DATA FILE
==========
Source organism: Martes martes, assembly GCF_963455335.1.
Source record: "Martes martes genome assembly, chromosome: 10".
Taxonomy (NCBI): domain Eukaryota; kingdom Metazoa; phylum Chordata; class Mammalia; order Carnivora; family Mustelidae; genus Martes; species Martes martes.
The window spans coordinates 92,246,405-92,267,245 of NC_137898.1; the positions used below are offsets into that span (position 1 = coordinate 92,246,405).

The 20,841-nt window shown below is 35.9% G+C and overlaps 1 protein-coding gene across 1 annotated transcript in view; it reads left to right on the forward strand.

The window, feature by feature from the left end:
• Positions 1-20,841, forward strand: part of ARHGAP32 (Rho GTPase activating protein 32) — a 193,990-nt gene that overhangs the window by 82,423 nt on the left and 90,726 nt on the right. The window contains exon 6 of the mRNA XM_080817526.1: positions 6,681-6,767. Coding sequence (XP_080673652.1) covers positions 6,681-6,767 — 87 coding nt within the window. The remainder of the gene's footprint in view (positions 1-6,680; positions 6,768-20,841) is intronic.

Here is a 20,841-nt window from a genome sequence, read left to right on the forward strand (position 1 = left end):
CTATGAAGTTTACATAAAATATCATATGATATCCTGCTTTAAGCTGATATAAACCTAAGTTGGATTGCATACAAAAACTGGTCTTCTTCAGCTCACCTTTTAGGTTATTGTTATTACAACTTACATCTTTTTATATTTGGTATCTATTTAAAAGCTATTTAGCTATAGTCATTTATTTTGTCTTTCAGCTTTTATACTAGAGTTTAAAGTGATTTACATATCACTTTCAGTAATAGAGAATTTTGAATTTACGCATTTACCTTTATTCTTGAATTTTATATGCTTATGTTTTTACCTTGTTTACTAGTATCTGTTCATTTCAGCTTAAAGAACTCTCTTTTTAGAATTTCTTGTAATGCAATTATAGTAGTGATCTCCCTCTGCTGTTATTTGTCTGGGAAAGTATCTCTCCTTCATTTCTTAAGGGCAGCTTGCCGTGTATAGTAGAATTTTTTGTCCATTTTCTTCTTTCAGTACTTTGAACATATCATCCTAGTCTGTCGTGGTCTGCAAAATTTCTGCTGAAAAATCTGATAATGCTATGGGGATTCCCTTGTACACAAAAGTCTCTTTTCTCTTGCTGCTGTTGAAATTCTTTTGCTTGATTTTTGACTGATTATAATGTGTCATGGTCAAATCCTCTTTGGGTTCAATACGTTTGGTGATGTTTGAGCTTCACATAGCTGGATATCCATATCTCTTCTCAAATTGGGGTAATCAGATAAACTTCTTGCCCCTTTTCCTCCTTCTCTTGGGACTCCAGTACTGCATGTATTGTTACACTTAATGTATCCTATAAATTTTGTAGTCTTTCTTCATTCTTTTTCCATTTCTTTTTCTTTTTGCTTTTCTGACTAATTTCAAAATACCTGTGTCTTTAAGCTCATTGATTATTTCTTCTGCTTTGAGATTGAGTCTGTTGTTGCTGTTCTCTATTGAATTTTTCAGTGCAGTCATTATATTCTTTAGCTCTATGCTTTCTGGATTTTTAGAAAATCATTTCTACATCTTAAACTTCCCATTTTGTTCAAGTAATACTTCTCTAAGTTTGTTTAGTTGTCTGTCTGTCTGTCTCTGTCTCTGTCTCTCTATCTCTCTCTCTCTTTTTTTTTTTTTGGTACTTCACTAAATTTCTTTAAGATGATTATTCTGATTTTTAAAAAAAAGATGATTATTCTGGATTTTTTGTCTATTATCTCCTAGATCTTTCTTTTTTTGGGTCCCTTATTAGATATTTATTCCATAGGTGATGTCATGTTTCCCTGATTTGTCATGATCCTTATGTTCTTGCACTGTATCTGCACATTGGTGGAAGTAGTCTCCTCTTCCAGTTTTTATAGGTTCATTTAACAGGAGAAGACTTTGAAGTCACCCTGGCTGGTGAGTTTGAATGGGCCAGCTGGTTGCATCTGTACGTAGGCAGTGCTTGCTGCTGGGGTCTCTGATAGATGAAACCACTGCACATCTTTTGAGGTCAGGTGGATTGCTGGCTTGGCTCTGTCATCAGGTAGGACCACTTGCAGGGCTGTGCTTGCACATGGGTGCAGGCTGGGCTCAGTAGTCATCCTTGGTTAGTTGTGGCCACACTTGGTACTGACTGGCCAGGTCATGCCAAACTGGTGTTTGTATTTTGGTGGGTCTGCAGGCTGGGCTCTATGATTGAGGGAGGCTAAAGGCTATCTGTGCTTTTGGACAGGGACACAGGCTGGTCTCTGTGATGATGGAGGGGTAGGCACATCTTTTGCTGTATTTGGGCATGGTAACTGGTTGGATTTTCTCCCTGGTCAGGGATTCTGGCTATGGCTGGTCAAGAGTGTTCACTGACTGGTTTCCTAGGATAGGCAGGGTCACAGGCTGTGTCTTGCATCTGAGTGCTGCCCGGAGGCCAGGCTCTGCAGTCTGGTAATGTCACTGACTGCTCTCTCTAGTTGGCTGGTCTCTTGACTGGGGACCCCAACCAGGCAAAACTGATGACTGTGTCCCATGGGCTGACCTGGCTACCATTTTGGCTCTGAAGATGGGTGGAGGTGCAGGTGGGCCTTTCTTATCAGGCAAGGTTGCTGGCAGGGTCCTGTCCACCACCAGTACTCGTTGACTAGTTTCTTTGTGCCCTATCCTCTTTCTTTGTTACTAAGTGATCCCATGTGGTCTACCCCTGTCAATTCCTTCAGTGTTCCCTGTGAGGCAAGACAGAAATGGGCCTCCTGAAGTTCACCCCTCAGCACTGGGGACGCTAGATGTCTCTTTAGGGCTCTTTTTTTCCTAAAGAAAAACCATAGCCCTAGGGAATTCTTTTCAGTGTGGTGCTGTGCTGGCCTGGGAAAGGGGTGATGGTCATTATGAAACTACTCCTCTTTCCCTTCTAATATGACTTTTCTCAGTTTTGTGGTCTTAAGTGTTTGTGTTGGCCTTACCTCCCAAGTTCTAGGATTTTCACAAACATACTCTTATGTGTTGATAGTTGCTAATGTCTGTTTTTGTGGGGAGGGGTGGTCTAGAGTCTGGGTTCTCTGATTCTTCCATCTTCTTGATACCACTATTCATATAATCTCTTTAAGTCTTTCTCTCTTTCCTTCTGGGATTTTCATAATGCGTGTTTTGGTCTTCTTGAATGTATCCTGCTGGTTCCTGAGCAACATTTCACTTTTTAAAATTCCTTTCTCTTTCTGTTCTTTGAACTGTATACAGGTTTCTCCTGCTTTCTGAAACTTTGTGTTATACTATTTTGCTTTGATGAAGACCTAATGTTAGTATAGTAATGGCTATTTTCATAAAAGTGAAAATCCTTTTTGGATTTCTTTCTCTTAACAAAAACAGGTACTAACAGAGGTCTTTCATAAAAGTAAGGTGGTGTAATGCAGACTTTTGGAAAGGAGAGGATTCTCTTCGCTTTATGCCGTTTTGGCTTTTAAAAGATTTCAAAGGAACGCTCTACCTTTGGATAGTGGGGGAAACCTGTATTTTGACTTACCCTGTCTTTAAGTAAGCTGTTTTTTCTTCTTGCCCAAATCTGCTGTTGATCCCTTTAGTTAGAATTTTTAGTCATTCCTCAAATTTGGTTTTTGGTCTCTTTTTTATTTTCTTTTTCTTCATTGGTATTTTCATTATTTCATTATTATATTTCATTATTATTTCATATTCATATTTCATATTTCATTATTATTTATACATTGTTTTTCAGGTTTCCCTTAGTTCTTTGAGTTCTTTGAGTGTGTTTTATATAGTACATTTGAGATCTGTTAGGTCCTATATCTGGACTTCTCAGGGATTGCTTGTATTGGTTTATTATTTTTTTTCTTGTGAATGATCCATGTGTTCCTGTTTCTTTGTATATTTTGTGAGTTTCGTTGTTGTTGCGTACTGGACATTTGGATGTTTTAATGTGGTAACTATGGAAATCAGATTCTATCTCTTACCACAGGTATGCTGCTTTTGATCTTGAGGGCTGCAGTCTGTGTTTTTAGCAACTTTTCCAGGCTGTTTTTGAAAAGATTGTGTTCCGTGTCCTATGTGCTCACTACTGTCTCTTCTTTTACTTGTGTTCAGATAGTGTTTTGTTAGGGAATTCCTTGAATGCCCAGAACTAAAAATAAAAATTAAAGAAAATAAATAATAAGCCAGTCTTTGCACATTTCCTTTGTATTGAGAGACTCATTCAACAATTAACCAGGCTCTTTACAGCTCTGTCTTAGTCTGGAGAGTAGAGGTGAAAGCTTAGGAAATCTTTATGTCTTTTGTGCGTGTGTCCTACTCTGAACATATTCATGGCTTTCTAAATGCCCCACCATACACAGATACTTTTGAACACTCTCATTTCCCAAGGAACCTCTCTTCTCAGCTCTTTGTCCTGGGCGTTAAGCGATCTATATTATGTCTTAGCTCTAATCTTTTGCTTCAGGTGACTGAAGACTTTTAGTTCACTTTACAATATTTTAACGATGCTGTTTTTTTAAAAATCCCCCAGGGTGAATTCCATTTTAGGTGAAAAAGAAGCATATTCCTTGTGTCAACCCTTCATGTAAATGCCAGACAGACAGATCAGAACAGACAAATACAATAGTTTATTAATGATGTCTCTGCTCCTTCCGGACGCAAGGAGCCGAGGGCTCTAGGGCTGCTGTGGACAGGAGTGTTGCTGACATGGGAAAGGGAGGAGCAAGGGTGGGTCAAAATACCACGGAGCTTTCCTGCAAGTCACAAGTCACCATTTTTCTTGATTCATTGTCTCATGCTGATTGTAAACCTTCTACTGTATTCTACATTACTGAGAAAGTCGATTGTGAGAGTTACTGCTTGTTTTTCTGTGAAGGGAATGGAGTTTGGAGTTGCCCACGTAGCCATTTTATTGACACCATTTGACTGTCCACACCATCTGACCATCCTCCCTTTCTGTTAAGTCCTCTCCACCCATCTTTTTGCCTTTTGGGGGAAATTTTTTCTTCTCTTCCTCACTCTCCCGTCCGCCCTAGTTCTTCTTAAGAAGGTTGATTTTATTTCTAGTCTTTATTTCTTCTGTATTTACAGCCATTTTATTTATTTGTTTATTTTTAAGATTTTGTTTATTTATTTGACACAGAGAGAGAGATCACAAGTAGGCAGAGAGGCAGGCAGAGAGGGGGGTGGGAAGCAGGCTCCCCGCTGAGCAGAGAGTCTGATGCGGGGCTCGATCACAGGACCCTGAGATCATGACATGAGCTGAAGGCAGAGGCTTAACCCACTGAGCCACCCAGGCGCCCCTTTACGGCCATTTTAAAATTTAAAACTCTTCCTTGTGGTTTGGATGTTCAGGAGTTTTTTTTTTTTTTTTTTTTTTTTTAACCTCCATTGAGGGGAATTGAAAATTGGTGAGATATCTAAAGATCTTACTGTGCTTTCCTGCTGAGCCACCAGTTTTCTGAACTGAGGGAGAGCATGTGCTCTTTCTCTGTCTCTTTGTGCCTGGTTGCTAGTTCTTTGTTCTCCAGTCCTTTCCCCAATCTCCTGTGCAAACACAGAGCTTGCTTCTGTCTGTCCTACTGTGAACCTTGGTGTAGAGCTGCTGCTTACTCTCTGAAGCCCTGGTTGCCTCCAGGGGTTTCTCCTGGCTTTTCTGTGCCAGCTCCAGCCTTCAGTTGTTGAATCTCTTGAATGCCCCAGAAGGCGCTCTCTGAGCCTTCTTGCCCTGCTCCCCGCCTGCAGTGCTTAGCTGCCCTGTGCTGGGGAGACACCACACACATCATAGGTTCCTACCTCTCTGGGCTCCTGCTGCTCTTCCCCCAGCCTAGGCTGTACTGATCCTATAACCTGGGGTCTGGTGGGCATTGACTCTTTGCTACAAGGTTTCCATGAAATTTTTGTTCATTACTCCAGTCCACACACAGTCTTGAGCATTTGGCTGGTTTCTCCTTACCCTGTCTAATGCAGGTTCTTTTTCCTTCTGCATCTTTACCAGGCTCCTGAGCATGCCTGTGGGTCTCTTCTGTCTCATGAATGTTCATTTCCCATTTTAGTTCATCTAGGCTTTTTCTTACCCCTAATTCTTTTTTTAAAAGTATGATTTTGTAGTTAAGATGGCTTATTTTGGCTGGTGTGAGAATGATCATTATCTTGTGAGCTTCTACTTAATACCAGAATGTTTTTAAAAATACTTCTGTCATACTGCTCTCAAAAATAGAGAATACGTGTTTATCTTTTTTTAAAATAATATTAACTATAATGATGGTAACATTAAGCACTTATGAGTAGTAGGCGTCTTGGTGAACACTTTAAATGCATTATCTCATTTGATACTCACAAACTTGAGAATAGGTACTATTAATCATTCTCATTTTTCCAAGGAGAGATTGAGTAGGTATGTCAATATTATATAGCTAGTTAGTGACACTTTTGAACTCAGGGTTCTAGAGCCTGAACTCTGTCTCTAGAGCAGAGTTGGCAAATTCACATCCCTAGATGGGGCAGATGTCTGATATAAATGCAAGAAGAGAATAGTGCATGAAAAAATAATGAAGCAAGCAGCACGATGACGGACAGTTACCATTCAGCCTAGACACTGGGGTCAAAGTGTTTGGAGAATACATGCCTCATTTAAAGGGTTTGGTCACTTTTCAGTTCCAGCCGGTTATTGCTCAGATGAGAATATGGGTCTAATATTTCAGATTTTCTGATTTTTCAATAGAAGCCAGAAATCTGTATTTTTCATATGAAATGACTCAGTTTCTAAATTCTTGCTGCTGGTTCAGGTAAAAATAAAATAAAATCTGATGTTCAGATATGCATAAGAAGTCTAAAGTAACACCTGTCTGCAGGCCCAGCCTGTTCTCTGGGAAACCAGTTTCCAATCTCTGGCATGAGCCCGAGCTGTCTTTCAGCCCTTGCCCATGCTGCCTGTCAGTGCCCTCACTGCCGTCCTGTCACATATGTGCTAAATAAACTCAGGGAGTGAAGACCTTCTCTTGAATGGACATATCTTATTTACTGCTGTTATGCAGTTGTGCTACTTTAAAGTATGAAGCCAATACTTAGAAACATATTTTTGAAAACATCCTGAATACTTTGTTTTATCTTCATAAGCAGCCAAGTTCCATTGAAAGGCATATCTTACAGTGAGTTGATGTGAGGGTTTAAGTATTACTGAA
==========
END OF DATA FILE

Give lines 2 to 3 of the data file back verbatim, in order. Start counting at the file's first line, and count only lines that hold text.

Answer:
Source record: "Martes martes genome assembly, chromosome: 10".
Taxonomy (NCBI): domain Eukaryota; kingdom Metazoa; phylum Chordata; class Mammalia; order Carnivora; family Mustelidae; genus Martes; species Martes martes.